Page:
Making it compatible with his work at the university, he studied for a second degree, in Medicine, in Salamanca, and followed it with a doctorate in Madrid. Through his academic and research work he became one of the leaders in Biochemistry in Spain. In 1955 he was appointed president of the National Council of Biochemistry. He was one of the founders of Spanish Society of Biochemistry and president of the Royal National Academy of Pharmacy, as well as member of the Royal National Academy of Medicine. He received five Honorary Doctorates and other prizes for his academic and scientific work.

He died on April 23, 2005, aged 92.

Carlos Verdú (1914-1991)

He was born in Paterna (Valencia) in 1914. He studied Law in the university of Valencia.

He was one of the university students who attended the first retreat that St Josemaría preached in Valencia in 1939. He was a resident in the San Juan de Ribera students’ residence in Burjasot (Valencia). Three residents were asked to go to Madrid to collect St Josemaría and Verdú was one of them. Remembering those hours travelling by car from Madrid to Valencia with St Josemaría, he wrote that his conversation “revolved around his concern to conquer the university for Jesus Christ. He encouraged us to have a sense of responsibility, as Catholics, to try to be the best in all the different areas, so as to acquire a high standing and take on in the university the apostolate that we are obliged to carry out as Catholic intellectuals.”

Verdú was the protagonist of a story that St Josemaría told at various times in his life, both preaching and in writing, related to a large notice with the words ‘Let each wayfarer follow his way,’ which had been left behind by the republican troops who had occupied the building during the war. When Verdú was about to remove it, St Josemaría told him that it might be useful to leave it there, and then during the retreat, “in almost all the meditations and talks he would bring up this sentence ‘Let each wayfarer follow his way’ to draw out practical consequences for our activity as Catholics.”

Verdú himself discerned during those days, with the help of St Josemaría, that his “way” involved seeking holiness within marriage. He would not see the founder again until the workshop in Molinoviejo, where he had been invited by his old friend Angel Lopez-Amo, following a suggestion of St Josemaría.

After the workshop, already as a Supernumerary, he met St Josemaría again in Valencia, in April 1949. On that occasion he was with three other friends who, soon after, also asked for the admission as Supernumeraries.

He married Maria Sancho and they had four children. He practiced Law in Valencia and Gandía, a nearby town. He also occupied some positions in public life in Valncia: he was a member of Valencia’s local parliament, lieutenant of the mayor of Valencia, and director of the Provincial Hospital. He continued his contact with the San Juan de Ribera students residence and was a member of the Patrons’ Committee, as well as president of the Alumni Association.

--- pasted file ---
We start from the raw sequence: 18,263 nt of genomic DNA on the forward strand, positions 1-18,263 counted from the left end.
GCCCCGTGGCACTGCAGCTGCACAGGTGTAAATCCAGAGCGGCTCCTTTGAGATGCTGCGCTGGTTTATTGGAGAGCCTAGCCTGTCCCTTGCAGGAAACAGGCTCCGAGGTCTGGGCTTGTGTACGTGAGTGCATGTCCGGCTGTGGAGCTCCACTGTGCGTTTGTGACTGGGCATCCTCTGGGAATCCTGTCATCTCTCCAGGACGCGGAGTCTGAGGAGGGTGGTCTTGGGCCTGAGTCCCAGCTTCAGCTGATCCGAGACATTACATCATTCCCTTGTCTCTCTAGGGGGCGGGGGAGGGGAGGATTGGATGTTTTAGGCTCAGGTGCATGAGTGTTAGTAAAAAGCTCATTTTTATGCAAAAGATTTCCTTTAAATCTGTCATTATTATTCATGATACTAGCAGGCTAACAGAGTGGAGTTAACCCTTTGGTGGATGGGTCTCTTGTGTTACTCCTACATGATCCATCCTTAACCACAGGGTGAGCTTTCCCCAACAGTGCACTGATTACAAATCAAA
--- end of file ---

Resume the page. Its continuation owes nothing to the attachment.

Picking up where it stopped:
He died on July 24, 1991, in Valencia, after three years of a serious illness.

Pedro Zarandona (1922-2009)

He was born in Castro Urdiales (Cantabria) on 22 August 1922. He was the youngest of twelve children. In 1941 he started Military Navy School. In June 1944 he was diagnosed with tuberculosis. During his convalescence, two sisters of his who were nuns (Poor Clares) in the monastery of Cantapiedra (Salamanca), recommended the book The Way to him.

Wanting to meet the author, Zarandona tried to get in touch with St Josemaría and they saw each other on 1 December 1945 in Madrid. The founder took an interest in his illness and, among other things, advised him to seek the intercession of Isidoro Zorzano. When he asked about Opus Dei, St Josemaría advised him to be patient and suggested that for now he should go to the rector of the parish of Buen Suceso for spiritual guidance. The rector was Monsignor José María Bulart, a good friend of St Josemaría. Almost fully recovered, he started to attend means of Christian formation in the university residence, Moncloa, in October 1946.

In January 1947 he managed to get a place at the Navy School to finish his studies. In June that year he was promoted to second lieutenant and was posted to the Central Navy Judicial offices in Madrid, where he got back in contact with Opus Dei.

Having asked to join as a Supernumerary in 1948, and after the days spent in Molinoviejo, he started to study Economics at the Central University in Madrid, making it compatible with his job. In November 1950, when on a military pilgrimage to Rome, he met St Josemaría again. Shortly afterwards, he asked to join as an Associate member and a year later he became a Numerary.

In 1962, after being promoted to lieutenant commander, he asked for leave from the Navy so as to work full time on internal tasks in the Work. From 1962 to 1964 he lived and worked in Seville, as a member of the Council of the Delegation of Opus Dei in that city. In 1964 he returned to Madrid to work on the Regional Commission of Opus Dei in Spain, first as an assistant and later, from 1966, as the Administrator.

In 1976 he moved to Torreciudad to become president of the Patrons Committee of the shrine, where he worked on its finances and publicity, as well as on the promotion of educational and social projects in the area. In 1992, when he returned to Madrid, he worked on supporting various apostolic initiatives of Opus Dei. In addition, he worked on promoting the foundation Ana María de la Lama y Salvarrey, which awards grants to young students in Cantabria, as well as assisting other social projects.

He died on 21 May 2009, in Madrid.

Link to published article with footnote documentation